Cart is empty

The First Child Effect

Babies, babies, babies! They are the apple of our eyes and the centre of our universe. The first child is always special, but it also brings more extensive changes to the relationship than we could have prepared for as expecting parents.
According to the Institute for Family Studies survey, 30% of couples reported decreased relationship satisfaction after having their first child. In contrast, only 9% of couples reported decreased satisfaction after having their second child.
Many women report being surprised about the resentment they felt towards their partner after the first baby came to their life. It’s important to acknowledge that feeling resentful towards your partner after having a baby is common, and it doesn’t mean you don’t love them or appreciate what they do.
In fact, a study by the University of California found that 70% of new mothers in heterosexual relationships reported feeling resentful towards their partner for not doing enough around the house or with the baby. And according to a survey by Parents magazine, 61% of new fathers reported feeling left out of the parenting process.

So, what’s the deal? Why does the first child have such a big impact on how we feel about our partners?
Well, for starters, there’s the sleep deprivation. Between the baby waking up every two hours (if you are lucky) and the parents trying to soothe them, it’s no wonder that exhaustion sets in. And let’s face it, when you’re sleep-deprived, everything is more frustrating, including your partner.
Then there’s the division of labour. Suddenly, everything that used to be shared between two people now falls on one person’s shoulders. It’s not uncommon for one partner to feel like they’re doing all the work while the other gets to sleep or goes to work without a crying baby in tow.
Interestingly, speaking of the division of tasks, in heterosexual relationships, the division of labour often falls along traditional gender roles. Women take on most of the childcare and household tasks, making them feel overwhelmed, according to Pew Research Center.

On the other hand, in homosexual relationships, the division of labour tends to be more equal. A study conducted by the American Academy of Pediatrics found that same-sex parents reported sharing childcare responsibilities more equally and experiencing less conflict and higher relationship satisfaction over parenting roles than heterosexual parents.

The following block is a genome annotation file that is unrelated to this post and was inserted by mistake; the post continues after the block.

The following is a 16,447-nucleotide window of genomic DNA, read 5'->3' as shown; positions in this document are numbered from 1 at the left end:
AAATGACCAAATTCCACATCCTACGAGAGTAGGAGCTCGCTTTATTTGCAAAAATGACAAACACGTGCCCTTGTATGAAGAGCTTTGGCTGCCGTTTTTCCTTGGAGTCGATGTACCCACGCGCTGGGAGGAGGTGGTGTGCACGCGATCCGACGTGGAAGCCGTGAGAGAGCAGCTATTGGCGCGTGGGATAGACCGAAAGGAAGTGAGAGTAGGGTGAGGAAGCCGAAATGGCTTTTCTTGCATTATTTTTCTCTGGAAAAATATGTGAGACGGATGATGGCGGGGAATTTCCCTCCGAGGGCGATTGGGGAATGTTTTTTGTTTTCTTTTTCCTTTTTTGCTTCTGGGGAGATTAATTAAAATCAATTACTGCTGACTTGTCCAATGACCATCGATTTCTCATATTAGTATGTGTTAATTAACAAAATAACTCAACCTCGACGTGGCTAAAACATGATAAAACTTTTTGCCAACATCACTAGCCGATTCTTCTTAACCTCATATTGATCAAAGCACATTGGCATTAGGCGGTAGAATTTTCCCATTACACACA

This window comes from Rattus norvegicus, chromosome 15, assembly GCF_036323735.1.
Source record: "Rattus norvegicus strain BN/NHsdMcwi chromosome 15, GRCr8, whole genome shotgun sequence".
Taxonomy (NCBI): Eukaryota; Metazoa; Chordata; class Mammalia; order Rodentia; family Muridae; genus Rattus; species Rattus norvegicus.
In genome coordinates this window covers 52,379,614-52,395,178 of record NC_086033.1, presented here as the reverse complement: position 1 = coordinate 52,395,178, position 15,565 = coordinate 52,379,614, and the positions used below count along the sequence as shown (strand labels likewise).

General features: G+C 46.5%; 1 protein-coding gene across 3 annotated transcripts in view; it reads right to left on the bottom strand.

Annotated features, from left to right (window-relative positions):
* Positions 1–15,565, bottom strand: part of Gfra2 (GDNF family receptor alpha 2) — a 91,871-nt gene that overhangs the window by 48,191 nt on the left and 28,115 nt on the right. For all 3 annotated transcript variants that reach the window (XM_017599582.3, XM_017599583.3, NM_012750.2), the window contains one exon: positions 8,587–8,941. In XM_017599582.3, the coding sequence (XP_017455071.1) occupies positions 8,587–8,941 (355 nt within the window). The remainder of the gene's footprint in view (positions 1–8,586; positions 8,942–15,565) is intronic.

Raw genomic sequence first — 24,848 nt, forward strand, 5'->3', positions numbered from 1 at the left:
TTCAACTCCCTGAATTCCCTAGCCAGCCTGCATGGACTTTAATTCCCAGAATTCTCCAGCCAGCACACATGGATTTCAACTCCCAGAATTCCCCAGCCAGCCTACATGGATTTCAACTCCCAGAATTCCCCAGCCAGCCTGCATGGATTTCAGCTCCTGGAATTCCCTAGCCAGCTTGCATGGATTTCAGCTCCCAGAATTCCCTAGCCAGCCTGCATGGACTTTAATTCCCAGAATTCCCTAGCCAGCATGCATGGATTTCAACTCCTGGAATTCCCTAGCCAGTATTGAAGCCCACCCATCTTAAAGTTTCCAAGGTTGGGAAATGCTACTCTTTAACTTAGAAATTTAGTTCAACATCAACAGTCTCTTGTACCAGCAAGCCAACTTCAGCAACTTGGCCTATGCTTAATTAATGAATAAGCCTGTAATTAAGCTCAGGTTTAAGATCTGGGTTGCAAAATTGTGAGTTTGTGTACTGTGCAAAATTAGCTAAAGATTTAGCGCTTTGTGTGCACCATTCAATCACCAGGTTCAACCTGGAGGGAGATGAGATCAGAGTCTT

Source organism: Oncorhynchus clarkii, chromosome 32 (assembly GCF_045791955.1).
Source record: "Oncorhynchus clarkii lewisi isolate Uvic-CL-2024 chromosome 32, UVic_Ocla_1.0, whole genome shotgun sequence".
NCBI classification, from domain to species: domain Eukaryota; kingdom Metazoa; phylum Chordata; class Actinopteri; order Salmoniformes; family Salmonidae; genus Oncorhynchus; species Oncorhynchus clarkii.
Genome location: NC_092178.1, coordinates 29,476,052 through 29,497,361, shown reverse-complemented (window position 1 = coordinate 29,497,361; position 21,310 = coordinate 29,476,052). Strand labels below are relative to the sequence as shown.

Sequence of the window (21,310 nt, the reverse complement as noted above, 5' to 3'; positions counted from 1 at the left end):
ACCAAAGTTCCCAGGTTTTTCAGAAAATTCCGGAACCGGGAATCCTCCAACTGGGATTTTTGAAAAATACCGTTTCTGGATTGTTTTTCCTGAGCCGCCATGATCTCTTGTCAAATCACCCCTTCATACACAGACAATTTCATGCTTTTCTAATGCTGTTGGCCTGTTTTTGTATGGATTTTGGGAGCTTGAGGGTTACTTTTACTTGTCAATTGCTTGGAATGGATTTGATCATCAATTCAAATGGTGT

But, no matter what relationship you are in, the changes in priorities are going to impact you both. Before the baby, date nights might have been a regular occurrence, but now it feels like a Herculean task just to shower and brush your teeth. And don’t even get me started on the mountains of laundry that seem to multiply by the minute.

So why does it seem to only happen with the arrival of baby no.1?
By the second baby, parents are seasoned pros. They’ve been through the sleepless nights, the nappy changes, and the tantrums. And while there may still be some adjustment period, it’s generally easier the second time around. Plus, parents have learned to divide and conquer, take turns with the kids, work together as a team and, most importantly, communicate and prioritise themselves.
So, what’s the takeaway? The first child may have a big impact on relationships, but it’s not necessarily a bad one. It’s a time of growth, learning, and adjustment. And if you can survive the first one, the second one is a piece of cake.
So, to all the new parents out there, hang in there! It gets easier, and it’s all worth it in the end. And to all the veteran parents out there, kudos to you for continuing to rock parenthood!

If you liked this post and you can relate to the challenges described, here you can read about how some of our team members dealt with those in their relationships.

Waitlist Leave us your email and we will let you know once there is an available spot.